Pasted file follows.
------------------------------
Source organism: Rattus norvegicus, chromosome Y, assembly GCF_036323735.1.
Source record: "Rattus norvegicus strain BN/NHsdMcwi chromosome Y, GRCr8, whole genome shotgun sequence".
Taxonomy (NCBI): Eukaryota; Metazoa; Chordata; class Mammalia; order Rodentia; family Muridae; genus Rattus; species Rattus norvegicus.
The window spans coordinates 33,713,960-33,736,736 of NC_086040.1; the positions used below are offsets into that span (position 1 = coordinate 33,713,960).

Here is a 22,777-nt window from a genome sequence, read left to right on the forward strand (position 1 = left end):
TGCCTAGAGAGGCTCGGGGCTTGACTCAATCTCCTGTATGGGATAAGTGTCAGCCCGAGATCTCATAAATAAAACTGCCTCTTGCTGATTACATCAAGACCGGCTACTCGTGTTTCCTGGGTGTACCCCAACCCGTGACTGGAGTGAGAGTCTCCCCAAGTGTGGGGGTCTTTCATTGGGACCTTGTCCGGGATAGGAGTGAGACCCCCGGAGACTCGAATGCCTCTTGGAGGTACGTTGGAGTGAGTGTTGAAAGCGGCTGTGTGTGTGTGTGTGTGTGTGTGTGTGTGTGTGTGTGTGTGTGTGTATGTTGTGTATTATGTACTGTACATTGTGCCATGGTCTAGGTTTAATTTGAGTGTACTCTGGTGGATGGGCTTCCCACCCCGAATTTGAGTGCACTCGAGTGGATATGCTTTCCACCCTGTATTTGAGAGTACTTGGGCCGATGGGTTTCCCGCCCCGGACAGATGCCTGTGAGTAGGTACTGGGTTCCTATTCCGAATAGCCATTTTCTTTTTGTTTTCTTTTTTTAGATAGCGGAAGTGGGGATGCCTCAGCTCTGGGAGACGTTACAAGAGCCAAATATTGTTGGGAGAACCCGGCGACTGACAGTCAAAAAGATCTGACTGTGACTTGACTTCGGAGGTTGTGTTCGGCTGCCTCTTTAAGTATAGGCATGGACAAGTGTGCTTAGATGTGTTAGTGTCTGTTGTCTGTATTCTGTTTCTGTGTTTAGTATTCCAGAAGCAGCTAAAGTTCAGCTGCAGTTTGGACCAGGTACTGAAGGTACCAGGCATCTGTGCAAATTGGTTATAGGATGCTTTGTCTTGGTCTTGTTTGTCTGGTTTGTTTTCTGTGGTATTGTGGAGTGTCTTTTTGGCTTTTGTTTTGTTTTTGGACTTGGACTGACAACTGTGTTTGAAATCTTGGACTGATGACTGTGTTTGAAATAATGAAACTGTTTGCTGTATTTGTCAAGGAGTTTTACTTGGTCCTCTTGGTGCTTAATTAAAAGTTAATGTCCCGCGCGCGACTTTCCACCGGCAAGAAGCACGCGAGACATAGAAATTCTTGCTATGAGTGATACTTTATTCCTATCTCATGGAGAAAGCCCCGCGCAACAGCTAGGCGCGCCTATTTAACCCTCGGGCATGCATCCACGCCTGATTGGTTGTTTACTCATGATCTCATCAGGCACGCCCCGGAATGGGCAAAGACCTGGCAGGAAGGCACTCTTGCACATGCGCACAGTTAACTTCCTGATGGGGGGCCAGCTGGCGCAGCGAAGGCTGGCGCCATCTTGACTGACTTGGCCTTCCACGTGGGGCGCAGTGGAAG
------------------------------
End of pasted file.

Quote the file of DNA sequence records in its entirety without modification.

Source organism: Rattus norvegicus, chromosome Y, assembly GCF_036323735.1.
Source record: "Rattus norvegicus strain BN/NHsdMcwi chromosome Y, GRCr8, whole genome shotgun sequence".
Taxonomy (NCBI): Eukaryota; Metazoa; Chordata; class Mammalia; order Rodentia; family Muridae; genus Rattus; species Rattus norvegicus.
The window spans coordinates 33,713,960-33,736,736 of NC_086040.1; the positions used below are offsets into that span (position 1 = coordinate 33,713,960).

Here is a 22,777-nt window from a genome sequence, read left to right on the forward strand (position 1 = left end):
TGCCTAGAGAGGCTCGGGGCTTGACTCAATCTCCTGTATGGGATAAGTGTCAGCCCGAGATCTCATAAATAAAACTGCCTCTTGCTGATTACATCAAGACCGGCTACTCGTGTTTCCTGGGTGTACCCCAACCCGTGACTGGAGTGAGAGTCTCCCCAAGTGTGGGGGTCTTTCATTGGGACCTTGTCCGGGATAGGAGTGAGACCCCCGGAGACTCGAATGCCTCTTGGAGGTACGTTGGAGTGAGTGTTGAAAGCGGCTGTGTGTGTGTGTGTGTGTGTGTGTGTGTGTGTGTGTGTGTGTGTGTATGTTGTGTATTATGTACTGTACATTGTGCCATGGTCTAGGTTTAATTTGAGTGTACTCTGGTGGATGGGCTTCCCACCCCGAATTTGAGTGCACTCGAGTGGATATGCTTTCCACCCTGTATTTGAGAGTACTTGGGCCGATGGGTTTCCCGCCCCGGACAGATGCCTGTGAGTAGGTACTGGGTTCCTATTCCGAATAGCCATTTTCTTTTTGTTTTCTTTTTTTAGATAGCGGAAGTGGGGATGCCTCAGCTCTGGGAGACGTTACAAGAGCCAAATATTGTTGGGAGAACCCGGCGACTGACAGTCAAAAAGATCTGACTGTGACTTGACTTCGGAGGTTGTGTTCGGCTGCCTCTTTAAGTATAGGCATGGACAAGTGTGCTTAGATGTGTTAGTGTCTGTTGTCTGTATTCTGTTTCTGTGTTTAGTATTCCAGAAGCAGCTAAAGTTCAGCTGCAGTTTGGACCAGGTACTGAAGGTACCAGGCATCTGTGCAAATTGGTTATAGGATGCTTTGTCTTGGTCTTGTTTGTCTGGTTTGTTTTCTGTGGTATTGTGGAGTGTCTTTTTGGCTTTTGTTTTGTTTTTGGACTTGGACTGACAACTGTGTTTGAAATCTTGGACTGATGACTGTGTTTGAAATAATGAAACTGTTTGCTGTATTTGTCAAGGAGTTTTACTTGGTCCTCTTGGTGCTTAATTAAAAGTTAATGTCCCGCGCGCGACTTTCCACCGGCAAGAAGCACGCGAGACATAGAAATTCTTGCTATGAGTGATACTTTATTCCTATCTCATGGAGAAAGCCCCGCGCAACAGCTAGGCGCGCCTATTTAACCCTCGGGCATGCATCCACGCCTGATTGGTTGTTTACTCATGATCTCATCAGGCACGCCCCGGAATGGGCAAAGACCTGGCAGGAAGGCACTCTTGCACATGCGCACAGTTAACTTCCTGATGGGGGGCCAGCTGGCGCAGCGAAGGCTGGCGCCATCTTGACTGACTTGGCCTTCCACGTGGGGCGCAGTGGAAG